Upon the occasion of his first tour, Piacentini decided to travel to Karlsruhe, Darmstadt, Frankfurt and Stuttgart. From September 11 to 12, 1930, he stayed in Karlsruhe and Darmstadt, where he completed sketches of the local train stations. In Karlsruhe, he visited the new Wildparkstadion near the Rhein River and he had a look at the garden city as well as at the Chirurgische Klinik in Darmstadt (Surgical Clinic) by Georg Markwort and Eugen Seibert, which had just recently been completed at the time (Fig. 7). A sketch depicts the elements with which Piacentini was most concerned: the structuring of these massive buildings and their alternating use of materials (Fig. 8).
According to Piacentini’s journal, after this visit he spent three days in Frankfurt from September 13 to 15, 1930. Here he visited many buildings built between 1925 and 1930 under the aegis of Ernst May as part of the urban planning programme ‘Neues Frankfurt’. Piacentini gained a good impression of the newest trends of the Neues Bauen movement and decentralised urban expansion by visiting the Siedlung Bornheim and Siedlung Römerstadt as well as the Großmarkthalle (Large Market Hall) and Riederwald-Schule (Riederwald School) designed by Martin Elsässer (Fig. 9). He even documented the smallest details, such as the clock of the school. Piacentini sought out modern sports facilities, namely Elsässer’s Gartenbad Fechenheim, the Waldstadion and the Bentanobad. He immediately took note of functions he would like to implement in Rome: a theatre, an auditorium and art academy for the area surrounding Stazione Termini, sports facilities, cycling and horse racing tracks as well as swimming pools on the outskirts of the city.
Particular positive opinions Piacentini expressed of more traditional solutions. He positively acknowledged the Frankfurt Opera, which was constructed in a historicist style by Richard Lucae in 1880, as well as the main customs office by Werner Hebebrand which he mistook for a post office (Fig. 10). His verdict was that it was ‘Perfectly adapted to its surroundings, (…) the corner staircase of glass, which overshadows the roof, is beautiful’.9 In his opinion the example of Hebebrand’s building shows that old and new can, by all means, harmonise as long as there is no ‘unnecessary exaggeration of the likes of Le Corbusier’.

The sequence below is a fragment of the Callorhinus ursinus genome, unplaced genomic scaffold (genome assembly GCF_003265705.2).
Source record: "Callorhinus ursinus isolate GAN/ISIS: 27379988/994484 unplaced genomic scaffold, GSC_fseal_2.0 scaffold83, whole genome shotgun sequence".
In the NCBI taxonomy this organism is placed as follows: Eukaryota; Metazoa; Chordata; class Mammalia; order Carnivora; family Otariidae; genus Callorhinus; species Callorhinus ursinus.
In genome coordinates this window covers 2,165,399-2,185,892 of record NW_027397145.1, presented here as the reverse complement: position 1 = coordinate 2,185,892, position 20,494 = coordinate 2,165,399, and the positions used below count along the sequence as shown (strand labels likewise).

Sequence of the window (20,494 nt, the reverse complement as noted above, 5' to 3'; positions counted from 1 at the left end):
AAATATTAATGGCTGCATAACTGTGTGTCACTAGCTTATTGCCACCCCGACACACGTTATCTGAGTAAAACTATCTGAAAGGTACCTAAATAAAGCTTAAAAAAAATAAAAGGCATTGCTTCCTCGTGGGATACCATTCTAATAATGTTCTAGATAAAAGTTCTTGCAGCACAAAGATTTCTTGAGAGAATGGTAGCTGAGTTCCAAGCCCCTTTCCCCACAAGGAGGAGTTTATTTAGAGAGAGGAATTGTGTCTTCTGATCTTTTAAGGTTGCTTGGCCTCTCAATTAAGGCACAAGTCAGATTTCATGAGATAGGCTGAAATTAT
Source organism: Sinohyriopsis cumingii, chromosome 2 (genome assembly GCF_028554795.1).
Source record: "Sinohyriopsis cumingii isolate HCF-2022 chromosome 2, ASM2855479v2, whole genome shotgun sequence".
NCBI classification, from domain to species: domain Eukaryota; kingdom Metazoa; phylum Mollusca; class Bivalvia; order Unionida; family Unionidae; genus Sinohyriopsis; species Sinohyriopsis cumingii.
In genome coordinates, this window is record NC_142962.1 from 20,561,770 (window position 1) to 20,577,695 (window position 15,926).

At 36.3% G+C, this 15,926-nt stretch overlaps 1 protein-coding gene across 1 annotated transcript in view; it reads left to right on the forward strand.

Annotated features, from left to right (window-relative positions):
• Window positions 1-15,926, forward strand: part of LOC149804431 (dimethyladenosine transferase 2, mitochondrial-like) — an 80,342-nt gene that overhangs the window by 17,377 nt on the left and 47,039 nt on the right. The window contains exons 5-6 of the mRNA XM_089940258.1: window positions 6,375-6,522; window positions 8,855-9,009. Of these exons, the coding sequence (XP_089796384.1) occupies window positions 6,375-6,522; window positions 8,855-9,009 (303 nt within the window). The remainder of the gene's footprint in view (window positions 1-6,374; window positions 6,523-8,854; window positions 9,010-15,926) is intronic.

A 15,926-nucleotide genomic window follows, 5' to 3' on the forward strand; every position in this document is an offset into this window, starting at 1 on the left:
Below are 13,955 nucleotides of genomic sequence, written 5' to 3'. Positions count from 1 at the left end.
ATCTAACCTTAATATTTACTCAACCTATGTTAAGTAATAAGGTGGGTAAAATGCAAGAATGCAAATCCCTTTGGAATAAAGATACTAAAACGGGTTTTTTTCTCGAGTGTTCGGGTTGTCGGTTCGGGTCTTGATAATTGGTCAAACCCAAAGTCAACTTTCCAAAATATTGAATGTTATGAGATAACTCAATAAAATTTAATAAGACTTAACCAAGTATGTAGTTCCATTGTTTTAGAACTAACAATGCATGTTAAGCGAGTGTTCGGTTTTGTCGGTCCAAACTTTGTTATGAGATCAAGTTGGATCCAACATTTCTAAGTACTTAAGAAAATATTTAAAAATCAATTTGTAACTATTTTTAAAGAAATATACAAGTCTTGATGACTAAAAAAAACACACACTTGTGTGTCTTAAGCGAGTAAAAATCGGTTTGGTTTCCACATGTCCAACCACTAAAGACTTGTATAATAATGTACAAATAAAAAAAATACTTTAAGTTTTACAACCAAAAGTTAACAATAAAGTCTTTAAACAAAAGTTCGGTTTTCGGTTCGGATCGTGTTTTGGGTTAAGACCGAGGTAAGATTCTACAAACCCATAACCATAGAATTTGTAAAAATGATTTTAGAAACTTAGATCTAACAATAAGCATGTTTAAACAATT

Piacentini spent the last day of his tour, September 16, 1930, in Stuttgart. As expected, he was interested in the buildings of the Stuttgarter Schule and completed numerous sketches of the railway station designed by Paul Bonatz, specifically the stone archways (Figs. 11, 12). He had previously praised Bonatz in Architettura d’oggi:
Paul Bonatz is the most balanced and harmonic of all. His Stuttgart railway station, moderate, organic, full of character, is without a doubt one of the most important works of modern art. (Piacentini and Pisani 2009: 22)
Across from the railway station, Piacentini took a coffee in the new Hindenburg building, a commercial complex that included two separate blocks with a passageway encased by multi-storey arcades. By experiencing the everyday life of a place, he once more sought to get in touch with what he called the city’s ‘psicologia urbana’ (Piacentini 1914).
One particularly impressive sketch reveals Piacentini’s interest in the Posthochhaus (post office high-rise) Stuttgart, characterized by a sequence of three tall volumes followed by a lower one, advancing toward the street (Figs. 14, 15). A balcony with tall, arched windows suggests that the interior space was expanded over two floors. A stone frieze decorates the upper edge of the façade. After his return to Italy, Piacentini included in his Italian projects direct references to these buildings he had seen in Stuttgart. From the Posthochhaus Piacentini derived the motif of a frieze of broken triangles that decorates the upper edge of a passage, connecting Piazza della Vittoria and Piazza del Duomo (Fig. 16). At the Stuttgart main station, Piacentini had observed an ornamental handling of the brick for the masonry arches, an element he immediately applied to the post office façade in Brescia. On November 10, 1930, Piacentini actually suggested also using bricks for the façade of the INA tower.10 The building department of the INA agreed to Piacentini’s new plans, which now included a staggered brick building with multi-storey arcades. Analoguous to the façade of the Brescia post office, reliefs were to be added above the windows (Fig. 13).
Piacentini in the Spring of 1931: Struggle for a National Style and New Public Projects